So Fort Worth has one plaza and therefore a second one might be "too much". I suppose I will have to chew on that one for a while longer.
In the meantime, here is a square in a well known city that begs the notion of whether there can be too much open space:
You are misinterpreting me.
An urban park or plaza isn't just about having a nice space to be - it's also about how it fits into its context. There needs to be density and activity and activation for the space to play off of and work with. It can absolutely be harmful to put too much "open space" into a city if it's not planned properly and isn't playing off active, engaging buildings. The parks and plazas work only if the city is dense and lively around them, otherwise it's just like so many existing under-used "open space" that already exists in cities like Fort Worth.
It's important that downtown Fort Worth fill out a lot of these blank, empty blocks with density, not just more parks and plazas. Burnett Park is example of how under-utilized a space can be when it's just surrounded by office buildings with no real interaction with the public realm. One can say it gives Burnett Plaza office workers a place to smoke or take a break, or whatever, but so would a series of sidewalk cafes along more engaging buildings and a smaller, more energetic plaza or just nice, well-designed sidewalks.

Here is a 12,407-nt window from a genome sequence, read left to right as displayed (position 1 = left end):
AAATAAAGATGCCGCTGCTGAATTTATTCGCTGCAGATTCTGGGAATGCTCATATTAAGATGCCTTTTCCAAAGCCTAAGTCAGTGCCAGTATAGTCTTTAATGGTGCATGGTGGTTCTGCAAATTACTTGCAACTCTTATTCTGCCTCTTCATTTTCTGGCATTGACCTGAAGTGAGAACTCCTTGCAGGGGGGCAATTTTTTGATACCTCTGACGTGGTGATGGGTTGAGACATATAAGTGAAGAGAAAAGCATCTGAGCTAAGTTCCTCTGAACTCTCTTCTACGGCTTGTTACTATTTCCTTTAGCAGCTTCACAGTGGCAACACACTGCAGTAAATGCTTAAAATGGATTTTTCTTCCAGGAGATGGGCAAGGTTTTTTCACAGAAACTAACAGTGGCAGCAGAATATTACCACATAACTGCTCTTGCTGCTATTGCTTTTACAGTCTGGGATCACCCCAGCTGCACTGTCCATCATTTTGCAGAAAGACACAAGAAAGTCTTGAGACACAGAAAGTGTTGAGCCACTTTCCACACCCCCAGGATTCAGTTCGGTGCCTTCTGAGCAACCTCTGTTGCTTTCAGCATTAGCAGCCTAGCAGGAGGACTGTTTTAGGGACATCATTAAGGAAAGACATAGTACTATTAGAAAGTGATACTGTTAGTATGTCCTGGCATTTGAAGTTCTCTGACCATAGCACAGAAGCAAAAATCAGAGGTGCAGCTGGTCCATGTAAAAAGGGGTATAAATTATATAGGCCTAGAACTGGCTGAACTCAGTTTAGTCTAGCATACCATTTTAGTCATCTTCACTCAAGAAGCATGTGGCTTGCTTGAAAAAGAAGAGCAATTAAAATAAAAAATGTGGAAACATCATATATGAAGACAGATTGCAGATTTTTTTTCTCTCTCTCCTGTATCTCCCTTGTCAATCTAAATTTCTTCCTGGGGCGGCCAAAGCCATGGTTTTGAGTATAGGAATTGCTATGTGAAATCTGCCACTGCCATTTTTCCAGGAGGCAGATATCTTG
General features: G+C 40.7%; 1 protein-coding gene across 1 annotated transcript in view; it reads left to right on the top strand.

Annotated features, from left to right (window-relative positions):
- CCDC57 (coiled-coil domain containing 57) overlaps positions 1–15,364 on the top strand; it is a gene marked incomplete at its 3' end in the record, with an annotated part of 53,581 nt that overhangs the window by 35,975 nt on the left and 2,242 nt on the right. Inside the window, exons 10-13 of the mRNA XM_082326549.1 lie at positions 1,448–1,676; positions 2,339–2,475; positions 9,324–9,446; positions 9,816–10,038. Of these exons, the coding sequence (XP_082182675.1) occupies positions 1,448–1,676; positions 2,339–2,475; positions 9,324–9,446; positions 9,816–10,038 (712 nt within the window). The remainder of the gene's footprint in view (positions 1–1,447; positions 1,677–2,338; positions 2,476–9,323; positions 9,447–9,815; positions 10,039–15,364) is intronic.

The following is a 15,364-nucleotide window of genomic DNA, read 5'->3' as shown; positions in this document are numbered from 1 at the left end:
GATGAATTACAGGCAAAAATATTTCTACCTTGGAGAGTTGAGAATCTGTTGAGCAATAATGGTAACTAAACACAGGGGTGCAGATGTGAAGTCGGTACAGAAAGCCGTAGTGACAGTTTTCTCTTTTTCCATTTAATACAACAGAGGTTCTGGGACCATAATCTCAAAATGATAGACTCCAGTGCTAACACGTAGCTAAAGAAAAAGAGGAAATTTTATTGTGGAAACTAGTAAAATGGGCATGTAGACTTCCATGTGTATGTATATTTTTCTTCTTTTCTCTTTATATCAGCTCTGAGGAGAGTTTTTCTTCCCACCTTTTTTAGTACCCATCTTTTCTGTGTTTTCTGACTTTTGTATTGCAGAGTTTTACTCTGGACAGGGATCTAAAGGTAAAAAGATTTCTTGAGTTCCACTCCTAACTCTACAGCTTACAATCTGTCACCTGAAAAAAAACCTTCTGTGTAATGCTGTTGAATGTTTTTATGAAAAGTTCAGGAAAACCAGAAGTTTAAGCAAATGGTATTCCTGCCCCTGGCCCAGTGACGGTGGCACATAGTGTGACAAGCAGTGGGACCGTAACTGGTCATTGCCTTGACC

(Also, downtown Fort Worth doesn't have "one plaza" - it has several public plazas and parks, almost all of them apart from Sundance's having problems with under-utilization due to being tied to un-engaging, deadening contexts. This just drives my point further home.)
One could absolutely design a public plaza that would work on the Landmark lot, but I don't believe that just plunking one down because "open space" and "we want to look at the Fort Worth Club building" is a recipe for a truly sustainable, healthy public space. A lot of careful thought and planning would need to go into it so that it doesn't just become another Burnett Park, a ghost town 95% of the time.
I've seen both Chicago and Portland brought up in this thread as examples of places with lots of public spaces, which again just furthers my point. I don't think I need to point out how much more dense and activated Chicago is than downtown Fort Worth, but even downtown Portland's public spaces work because they're playing off a much more dense and engaging context than downtown Fort Worth.